To the people who stole our trailer:

First let me say, God loves you. Second let me say we forgive you. We really don’t want to forgive you, but God says we should so we do. Third of all I want you to know that I think you are scum bags. I think you are lowlife degenerates who need a good butt kicking. Matter of fact I feel so strongly about the fact that you need a good butt kicking that I am volunteering to do it. I hope you believe in God because you should get on your knees and cry out to Him like never before because if we find you, I can promise we will kick the crap out of you. It won’t be pretty, it won’t be over quickly, and it will be very painful. I know that doesn’t sound very nice but I feel pretty strongly that is what you need.

I am curious what kind of lowlife you must be? Trust me, I have been around some pretty low ones before but never one that would be so low as to steal from a church. I understand you probably need some crack or something like that but stealing from a church would scare me. It would scare me more once I realized which church I stole it from. We are probably the only church you have ever heard of that will honestly break your legs once you are found.

Let me say again that we DO forgive you. But there are still consequences for your sin and your consequence will be toting a butt kicking. It is obvious you aren’t very smart so let me give you some advice. Get that trailer out of the county QUICK. As soon as I hit publish on this blog post a church of about 1000 crazy people will know that our black, children’s trailer has been stolen and I can promise they will be on the lookout for it. You would much rather me find you then one of them. :)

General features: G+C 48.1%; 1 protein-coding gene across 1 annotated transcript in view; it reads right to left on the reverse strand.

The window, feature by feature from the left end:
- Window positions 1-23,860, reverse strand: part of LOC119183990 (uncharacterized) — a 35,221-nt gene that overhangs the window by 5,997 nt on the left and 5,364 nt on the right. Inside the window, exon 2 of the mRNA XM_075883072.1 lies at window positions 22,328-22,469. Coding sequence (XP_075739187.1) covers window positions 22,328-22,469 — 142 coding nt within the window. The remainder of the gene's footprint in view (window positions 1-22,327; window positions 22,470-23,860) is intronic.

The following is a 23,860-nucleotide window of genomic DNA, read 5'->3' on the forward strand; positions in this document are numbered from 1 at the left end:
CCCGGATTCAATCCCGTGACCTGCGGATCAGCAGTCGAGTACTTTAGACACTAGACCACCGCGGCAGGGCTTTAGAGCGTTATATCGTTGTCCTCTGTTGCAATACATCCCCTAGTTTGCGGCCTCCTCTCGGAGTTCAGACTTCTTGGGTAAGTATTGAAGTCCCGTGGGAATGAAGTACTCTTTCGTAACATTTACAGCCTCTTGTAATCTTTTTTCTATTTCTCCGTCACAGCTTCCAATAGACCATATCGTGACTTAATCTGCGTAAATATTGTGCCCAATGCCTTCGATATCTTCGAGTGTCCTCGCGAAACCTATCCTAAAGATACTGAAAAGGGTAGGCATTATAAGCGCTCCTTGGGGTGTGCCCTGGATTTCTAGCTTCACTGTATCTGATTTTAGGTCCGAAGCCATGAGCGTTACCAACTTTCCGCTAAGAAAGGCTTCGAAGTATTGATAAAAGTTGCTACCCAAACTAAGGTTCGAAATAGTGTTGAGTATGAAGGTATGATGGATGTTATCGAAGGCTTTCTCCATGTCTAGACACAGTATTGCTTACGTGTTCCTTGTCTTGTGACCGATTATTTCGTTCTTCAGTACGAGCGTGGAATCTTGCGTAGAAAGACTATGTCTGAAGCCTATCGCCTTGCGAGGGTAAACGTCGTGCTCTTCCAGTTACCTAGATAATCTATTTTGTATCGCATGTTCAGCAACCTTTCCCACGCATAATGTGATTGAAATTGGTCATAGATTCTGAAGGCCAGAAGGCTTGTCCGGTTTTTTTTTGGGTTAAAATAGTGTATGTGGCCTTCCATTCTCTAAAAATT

Best Wishes,

Gary Lamb

Lead Pastor, Revolution Church

Hat tip to Law Religion Culture Review.

Bleeding hearts, unite.

Today’s SojoMail brought this quotation of the week, by Nick Kristof:

Bleeding-heart liberals could accomplish far more if they reached out to build common cause with bleeding-heart conservatives.

Kristof describes some of those bleeding-heart conservatives — evangelicals and Catholics — who are pouring their hearts and souls into fighting AIDS, hunger, and genocide. His conclusion about these conservatives:

We can disagree sharply with their politics, but to mock them underscores our own ignorance and prejudice.

Then I must not be a rational person.

Bill Maher, whom I usually like, actually said this:

You can’t be a rational person six days a week … and on one day of the week, go to a building, and think you’re drinking the blood of a two-thousand-year-old space god.

Bad theology there, Bill. Actually the Word is more than 2,000 years old. And though I have a B.A. in theology from a Catholic college, I have no idea what a “space god” is. (Hat tip to God’s Politics.)

Using religion

In a recent op-ed, Paul Waldman makes interesting observations about the presidential candidates’ religious stands — or lack thereof. Here are a few choice quotations:

  • Nearly all of the major contenders want to have it both ways on religion: They want credit from religious voters for having a strong faith, but they don't want to talk about what they actually believe.
  • Listen to candidates talk about religion  and they seem to be following two rules:

    1) Profess that nothing is more important to you than your religion.

    2) Be as vague as possible about your religion.

  • Candidates who tell us how important their faith is to them are hoping that religious Americans will come away with warm feelings about them. But if they aren't willing to discuss just what that faith entails, they're saying they want people to vote for them because of their religion, but they don't want anyone to vote against them because of their religion.